The gospel moves from Peter’s question to the Parable of the Unforgiving Servant.   This parable is quite hyperbolic.  It is intended to shock and awe us into recognizing our own sensibilities when it comes to forgiveness.

                Like many parables Jesus begins by referring to the Kingdom of God (heaven in Matthew).   “The kingdom of heaven,” he says, “may be compared to . . . “   When we hear this it’s easy to think that the parable has an eschatological focus and not this worldly one.  In other words, whatever Jesus says here doesn’t apply to the church.  That is, for many of our own age, a good thing, since the church seems to have little value.  It is merely an outmoded institution.  But what if Jesus speaks here not of something forthcoming, but something that exists now – a community of people under the lordship/rule of God through Jesus? 

 Whether or not the Kingdom of God is larger than the church, whatever applies to the realm of God should apply to the church of Jesus Christ as well, shouldn’t it?   Therefore, whatever the kingdom is, it involves forgiveness and restoration.  In fact, it appears to be a non-negotiable term of participation.  It speaks to the way in which we live our lives in community.  This is important because, as anyone who has experienced community knows, we have a tendency to step on each other’s toes and worse. 

Jesus parable is full of hyperbole.  The contrast between the slave who is forgiven by the king and the slave who seeks forgiveness from the slave who has been forgiven much is quite wide.  The slave who has been called in by the king seemingly owes more than can be repaid in several life times.  Perhaps in this day of easy credit, this doesn’t sound so outlandish, but in the first century no one could get that far into debt.  So the reader understands – Jesus is making a point.  This servant cannot repay the debt.  It’s too large.  The king decides to get the most out of this servant as he can, so he orders the man and his wife sold, along with their possessions.  At least something can be repaid.  With nothing to lose, the slave begs for compassion.  He asks for patience, so he can pay back what he owes – as if that is possible.  The king is moved to pity, and gives him clemency.  The king simply writes off the debt.  We call this bankruptcy in our day.  He gets start fresh.  There are no claims against him.   This is the gospel message.  It is the message Paul declares in 2 Corinthians 5 – in Christ all things become new.  The old is gone.  This is message of the kingdom.  It is, therefore, also the message of the church.   So, you would think that the man who has been forgiven so much, would want to show the same graciousness to his fellow workers.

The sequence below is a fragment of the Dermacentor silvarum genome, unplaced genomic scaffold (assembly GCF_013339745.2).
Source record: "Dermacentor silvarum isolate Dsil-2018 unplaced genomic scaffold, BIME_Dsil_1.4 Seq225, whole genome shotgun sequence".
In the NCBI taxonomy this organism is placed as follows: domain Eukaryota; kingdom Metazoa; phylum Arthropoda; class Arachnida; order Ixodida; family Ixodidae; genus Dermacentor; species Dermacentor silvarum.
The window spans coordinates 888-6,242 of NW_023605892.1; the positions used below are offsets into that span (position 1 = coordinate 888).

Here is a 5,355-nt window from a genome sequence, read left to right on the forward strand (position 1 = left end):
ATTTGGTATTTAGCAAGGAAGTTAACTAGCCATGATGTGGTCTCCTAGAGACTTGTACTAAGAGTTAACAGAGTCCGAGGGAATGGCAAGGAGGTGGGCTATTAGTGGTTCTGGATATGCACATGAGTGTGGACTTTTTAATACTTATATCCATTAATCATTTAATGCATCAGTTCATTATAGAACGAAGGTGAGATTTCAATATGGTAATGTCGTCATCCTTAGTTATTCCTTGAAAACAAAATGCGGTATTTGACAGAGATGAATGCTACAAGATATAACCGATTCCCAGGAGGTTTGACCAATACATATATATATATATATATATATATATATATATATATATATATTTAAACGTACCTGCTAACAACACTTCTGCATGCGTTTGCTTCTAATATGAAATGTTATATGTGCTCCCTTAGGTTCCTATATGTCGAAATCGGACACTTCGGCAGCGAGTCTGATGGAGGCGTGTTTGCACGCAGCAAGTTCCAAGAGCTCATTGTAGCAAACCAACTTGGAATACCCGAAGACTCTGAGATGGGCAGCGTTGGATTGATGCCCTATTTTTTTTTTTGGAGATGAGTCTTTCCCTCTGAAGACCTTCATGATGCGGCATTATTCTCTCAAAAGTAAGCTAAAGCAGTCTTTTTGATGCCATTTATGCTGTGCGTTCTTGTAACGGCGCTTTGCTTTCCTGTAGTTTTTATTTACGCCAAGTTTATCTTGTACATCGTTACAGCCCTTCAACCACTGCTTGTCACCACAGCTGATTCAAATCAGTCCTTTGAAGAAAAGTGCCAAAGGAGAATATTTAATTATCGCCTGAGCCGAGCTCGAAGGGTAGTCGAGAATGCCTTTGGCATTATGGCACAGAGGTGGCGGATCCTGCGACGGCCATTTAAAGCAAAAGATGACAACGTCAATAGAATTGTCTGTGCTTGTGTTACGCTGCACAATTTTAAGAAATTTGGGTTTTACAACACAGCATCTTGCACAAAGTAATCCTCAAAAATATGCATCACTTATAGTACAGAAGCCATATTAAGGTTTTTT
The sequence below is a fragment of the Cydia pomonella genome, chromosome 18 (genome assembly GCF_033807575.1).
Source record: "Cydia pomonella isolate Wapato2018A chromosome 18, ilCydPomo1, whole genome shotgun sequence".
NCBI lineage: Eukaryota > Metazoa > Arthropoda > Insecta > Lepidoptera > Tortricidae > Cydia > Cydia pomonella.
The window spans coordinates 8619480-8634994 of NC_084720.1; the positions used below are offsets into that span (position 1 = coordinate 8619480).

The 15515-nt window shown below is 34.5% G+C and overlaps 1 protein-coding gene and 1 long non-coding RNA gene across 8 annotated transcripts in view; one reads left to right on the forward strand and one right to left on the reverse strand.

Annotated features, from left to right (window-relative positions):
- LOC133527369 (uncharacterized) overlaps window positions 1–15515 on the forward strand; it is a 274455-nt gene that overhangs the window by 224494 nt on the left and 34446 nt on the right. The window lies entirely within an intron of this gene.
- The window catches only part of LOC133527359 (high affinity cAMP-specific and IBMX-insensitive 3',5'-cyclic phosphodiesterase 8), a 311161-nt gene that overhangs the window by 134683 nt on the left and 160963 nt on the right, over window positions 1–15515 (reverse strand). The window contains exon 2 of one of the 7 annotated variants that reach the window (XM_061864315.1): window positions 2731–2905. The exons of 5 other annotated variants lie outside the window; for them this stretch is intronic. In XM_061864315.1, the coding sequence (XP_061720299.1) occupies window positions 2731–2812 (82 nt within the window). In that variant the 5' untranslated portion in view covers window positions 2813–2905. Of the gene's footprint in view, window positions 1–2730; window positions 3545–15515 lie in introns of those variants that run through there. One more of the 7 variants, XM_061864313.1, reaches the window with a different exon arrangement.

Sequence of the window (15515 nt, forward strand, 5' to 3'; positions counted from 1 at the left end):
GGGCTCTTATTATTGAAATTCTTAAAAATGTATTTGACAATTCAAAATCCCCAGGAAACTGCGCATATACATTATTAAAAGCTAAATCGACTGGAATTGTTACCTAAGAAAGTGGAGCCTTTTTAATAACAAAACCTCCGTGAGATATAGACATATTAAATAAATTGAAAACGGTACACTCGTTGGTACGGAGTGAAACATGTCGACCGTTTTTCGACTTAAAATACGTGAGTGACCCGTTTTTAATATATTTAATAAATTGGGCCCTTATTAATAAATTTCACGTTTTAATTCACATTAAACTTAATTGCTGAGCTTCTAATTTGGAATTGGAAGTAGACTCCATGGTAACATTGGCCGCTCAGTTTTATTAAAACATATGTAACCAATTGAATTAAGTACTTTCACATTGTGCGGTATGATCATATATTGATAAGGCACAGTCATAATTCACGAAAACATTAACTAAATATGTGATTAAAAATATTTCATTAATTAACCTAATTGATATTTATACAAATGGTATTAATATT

I can imagine the man skipping down the steps of the courthouse, shouting praises.  All is good.  That is, until he spots this other slave who owes him but a small amount.  It’s so small that it can be repaid in time.  Perhaps not today, but given a month or two, this slave can scrape together what is needed.  So this slave asks for patience.  Give me a bit of time, and I will repay you everything.  There’s a parallel in the conversations.  We’re expecting the forgiven slave to act in the same way with his fellow slave as he was treated by the king.  But such was not to be the case.  No, the one just forgiven turns on this other slave and demands immediate payment or imprisonment. 

Well, as you might expect, this didn’t sit well with the other slaves who had witnessed the forgiveness offered by the king, and so they go to the king and share their concerns.  The king, for his part, is rather put off as well.  So he hauls in the unforgiving slave and demands to know why he has acted in this way:  “Should you not have had mercy on your fellow slave as I had mercy on you?” (vs. 34).

The distressed king, who had chosen to be gracious, finds it impossible to be gracious once more.  You would think, given the exchange with Peter that there would be another opportunity for forgiveness.  But in this case there isn’t.  This ending can be distressing, especially if the preacher uses it to induce guilt.  But relationships in the church based on guilt or fear don’t go far.  They often turn inward and create dysfunction.  But, could it be that we can be so focused on ourselves that there is no possibility of restoration.  Could it be, in the life of the church, despite Jesus’ numbers, that there are some people who are so destructive to the community that they must be removed?  Perhaps not tortured as in the parable, but still they simply don’t get it.